Have you been following the story of HP hiring investigators to uncover leaks from the highest levels in their company? It has been in the Wall Street Journal the past few days and I have to tell you I'm very worried about this. As you can see from my title of the post, I'm wondering why there isn't bigger outrage over this?
No matter which side of the political fence you are on, this seems a lot more to worry about than the Government getting phone records or wiretapping people that it suspects has ties to terrorism. One has to do with national security and the other has to do with keeping a company's private conversations under wraps until it is ready to release it. On the one side you don't have any victims that have been identified while on the HP pretexting side you have reporters, a reporter's father, and board members that have had their privacy compromised. Here's a quick summary of the relevant articles I've been reading.
- HP's SEC filing of the resignation of board member Thomas Perkins over HP's investigation into leaks. It also mentions some form of pretexting was used.
- Perkins letter where he writes how his phone records were hacked and also the letter from AT&T explaining how this occurred.
- CNET reports how the HP Probe snared a third reporter, a father and 6 other reporters in the pretexting scheme. Let me repeat that again, Steven Shankland's father, Thomas, a semi-retired physicist has his phone records targeted.
- Wall Street Journal has many articles, but the best are Nine Journalists Phone Records Targeted in HP Probe of Leaks and key HP documents.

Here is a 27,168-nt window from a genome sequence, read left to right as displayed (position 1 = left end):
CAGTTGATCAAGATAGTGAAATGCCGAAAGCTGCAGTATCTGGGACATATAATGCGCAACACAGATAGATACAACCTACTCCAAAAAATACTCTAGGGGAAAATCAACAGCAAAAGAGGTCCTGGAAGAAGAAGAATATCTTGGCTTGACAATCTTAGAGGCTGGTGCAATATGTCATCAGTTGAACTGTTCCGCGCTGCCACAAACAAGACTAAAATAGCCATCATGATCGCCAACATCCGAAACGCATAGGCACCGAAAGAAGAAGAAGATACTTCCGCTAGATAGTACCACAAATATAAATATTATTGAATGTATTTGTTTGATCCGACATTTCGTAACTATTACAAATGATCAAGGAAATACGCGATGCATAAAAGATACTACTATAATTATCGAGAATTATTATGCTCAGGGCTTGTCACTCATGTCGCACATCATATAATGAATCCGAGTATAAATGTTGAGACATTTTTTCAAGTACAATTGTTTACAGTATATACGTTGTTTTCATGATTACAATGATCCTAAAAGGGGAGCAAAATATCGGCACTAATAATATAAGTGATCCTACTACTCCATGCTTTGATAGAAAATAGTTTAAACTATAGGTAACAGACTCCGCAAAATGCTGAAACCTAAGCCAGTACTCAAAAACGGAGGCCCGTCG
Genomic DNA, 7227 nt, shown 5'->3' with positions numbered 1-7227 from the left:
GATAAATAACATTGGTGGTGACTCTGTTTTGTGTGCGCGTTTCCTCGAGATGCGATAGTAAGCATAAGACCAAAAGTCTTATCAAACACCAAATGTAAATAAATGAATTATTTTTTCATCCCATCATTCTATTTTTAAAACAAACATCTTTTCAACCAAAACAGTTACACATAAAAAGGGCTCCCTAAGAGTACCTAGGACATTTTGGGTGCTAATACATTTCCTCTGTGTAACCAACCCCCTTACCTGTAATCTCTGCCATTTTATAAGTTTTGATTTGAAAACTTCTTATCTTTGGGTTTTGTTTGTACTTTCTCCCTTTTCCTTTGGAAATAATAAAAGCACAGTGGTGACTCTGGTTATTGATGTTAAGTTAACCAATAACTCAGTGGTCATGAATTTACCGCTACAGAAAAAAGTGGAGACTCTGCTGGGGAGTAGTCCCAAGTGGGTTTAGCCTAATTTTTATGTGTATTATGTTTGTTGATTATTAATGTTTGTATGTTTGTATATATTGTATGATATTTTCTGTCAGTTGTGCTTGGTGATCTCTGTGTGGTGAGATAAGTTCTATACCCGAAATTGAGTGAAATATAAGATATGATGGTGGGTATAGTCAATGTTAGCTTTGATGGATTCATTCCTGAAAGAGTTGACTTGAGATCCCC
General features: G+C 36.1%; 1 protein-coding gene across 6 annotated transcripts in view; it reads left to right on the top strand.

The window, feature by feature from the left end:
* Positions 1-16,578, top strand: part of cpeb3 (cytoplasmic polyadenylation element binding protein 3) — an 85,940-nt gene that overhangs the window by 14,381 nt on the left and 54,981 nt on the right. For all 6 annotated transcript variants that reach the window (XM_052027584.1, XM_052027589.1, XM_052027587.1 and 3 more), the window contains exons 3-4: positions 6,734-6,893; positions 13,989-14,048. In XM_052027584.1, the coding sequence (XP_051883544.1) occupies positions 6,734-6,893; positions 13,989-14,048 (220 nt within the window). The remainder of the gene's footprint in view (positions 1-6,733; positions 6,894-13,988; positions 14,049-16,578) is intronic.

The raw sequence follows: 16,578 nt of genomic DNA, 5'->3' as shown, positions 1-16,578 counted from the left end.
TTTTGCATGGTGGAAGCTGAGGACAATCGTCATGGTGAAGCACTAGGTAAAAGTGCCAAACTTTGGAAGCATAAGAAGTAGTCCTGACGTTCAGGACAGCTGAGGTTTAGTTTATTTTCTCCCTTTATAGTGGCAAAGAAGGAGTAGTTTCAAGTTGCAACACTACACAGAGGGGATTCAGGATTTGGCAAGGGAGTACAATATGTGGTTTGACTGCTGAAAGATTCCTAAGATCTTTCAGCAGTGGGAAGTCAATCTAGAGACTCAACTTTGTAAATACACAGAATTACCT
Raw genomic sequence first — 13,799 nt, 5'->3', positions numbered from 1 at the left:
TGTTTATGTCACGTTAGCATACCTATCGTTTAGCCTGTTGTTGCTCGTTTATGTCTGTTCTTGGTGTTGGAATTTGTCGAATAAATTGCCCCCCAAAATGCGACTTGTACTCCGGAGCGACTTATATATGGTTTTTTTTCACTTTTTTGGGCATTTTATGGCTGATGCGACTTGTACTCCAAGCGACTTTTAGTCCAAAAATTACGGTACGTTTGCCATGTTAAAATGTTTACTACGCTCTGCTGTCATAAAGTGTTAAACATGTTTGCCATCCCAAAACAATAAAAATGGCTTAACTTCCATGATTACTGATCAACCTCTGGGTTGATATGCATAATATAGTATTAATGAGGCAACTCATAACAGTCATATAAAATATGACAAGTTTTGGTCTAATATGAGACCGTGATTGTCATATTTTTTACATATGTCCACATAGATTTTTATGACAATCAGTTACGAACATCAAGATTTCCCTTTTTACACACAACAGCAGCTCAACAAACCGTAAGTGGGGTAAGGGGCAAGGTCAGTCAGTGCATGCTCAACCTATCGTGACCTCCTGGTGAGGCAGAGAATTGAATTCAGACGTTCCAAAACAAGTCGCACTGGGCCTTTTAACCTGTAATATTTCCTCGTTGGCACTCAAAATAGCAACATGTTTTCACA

So how does the pretexting work? Well according to the AT&T letter that they sent to Thomas Perkins it doesn't seem that difficult. First, you need a 3rd party who wants to pose as you in order to obtain your records. In this case it was firstname.lastname@example.org with IP address 220.127.116.11. Second, email@example.com got a copy of the last 4 digits of Mr. Perkins' social security number and phone number and then established an online bill with AT&T for local. Mike then tried to establish an online LD billing account but was denied so he called into customer care and had it manually established. Not bad huh?
I don't know about you, but this worries me a lot. How many documents do you receive in the mail every month that someone could get a hold of to gain information on your records. Here are some steps that I'm taking ASAP.
- No more using Mother's maiden name as a security question. I'm going with other less obvious ones that people can't find by looking up marriage licenses.
- Shred all bills and financial statements
- Open and then shred all offers for credit cards
- I don't do this, but make sure you use a good version of passwords. Your first name with last initial is terrible. Come up with something that can't be figured out in 2 seconds. I always try and make mine letters, number, and special characters.
- Be careful who you give your data to online. I'm still pissed off that Second Life's customer database was recently hacked.
- I won't be leaking anything to the press from the various boards I'm serving on ;-)
The HP pretexting case should worry you a lot more than the Government using phone records to track potential terrorist activities. A reporter's dad was targeted....think about that....it could easily happen to you. And you thought you just needed to make sure you don't call Iran on a regular basis.